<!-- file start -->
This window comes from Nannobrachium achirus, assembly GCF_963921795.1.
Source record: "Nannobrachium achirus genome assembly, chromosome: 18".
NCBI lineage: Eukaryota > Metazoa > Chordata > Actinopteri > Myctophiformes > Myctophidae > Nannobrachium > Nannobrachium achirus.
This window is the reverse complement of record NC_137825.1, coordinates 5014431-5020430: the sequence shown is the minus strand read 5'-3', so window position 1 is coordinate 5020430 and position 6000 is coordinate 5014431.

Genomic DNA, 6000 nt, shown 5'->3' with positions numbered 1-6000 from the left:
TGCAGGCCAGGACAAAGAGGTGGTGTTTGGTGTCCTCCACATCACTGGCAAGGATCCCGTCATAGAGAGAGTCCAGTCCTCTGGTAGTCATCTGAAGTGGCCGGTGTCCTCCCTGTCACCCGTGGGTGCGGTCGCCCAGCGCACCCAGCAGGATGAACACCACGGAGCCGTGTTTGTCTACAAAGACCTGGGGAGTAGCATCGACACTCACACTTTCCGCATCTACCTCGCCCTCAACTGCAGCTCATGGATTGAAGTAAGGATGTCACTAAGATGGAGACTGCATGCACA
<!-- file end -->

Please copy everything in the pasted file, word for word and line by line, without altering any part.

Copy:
This window comes from Nannobrachium achirus, assembly GCF_963921795.1.
Source record: "Nannobrachium achirus genome assembly, chromosome: 18".
NCBI lineage: Eukaryota > Metazoa > Chordata > Actinopteri > Myctophiformes > Myctophidae > Nannobrachium > Nannobrachium achirus.
This window is the reverse complement of record NC_137825.1, coordinates 5014431-5020430: the sequence shown is the minus strand read 5'-3', so window position 1 is coordinate 5020430 and position 6000 is coordinate 5014431.

Genomic DNA, 6000 nt, shown 5'->3' with positions numbered 1-6000 from the left:
TGCAGGCCAGGACAAAGAGGTGGTGTTTGGTGTCCTCCACATCACTGGCAAGGATCCCGTCATAGAGAGAGTCCAGTCCTCTGGTAGTCATCTGAAGTGGCCGGTGTCCTCCCTGTCACCCGTGGGTGCGGTCGCCCAGCGCACCCAGCAGGATGAACACCACGGAGCCGTGTTTGTCTACAAAGACCTGGGGAGTAGCATCGACACTCACACTTTCCGCATCTACCTCGCCCTCAACTGCAGCTCATGGATTGAAGTAAGGATGTCACTAAGATGGAGACTGCATGCACA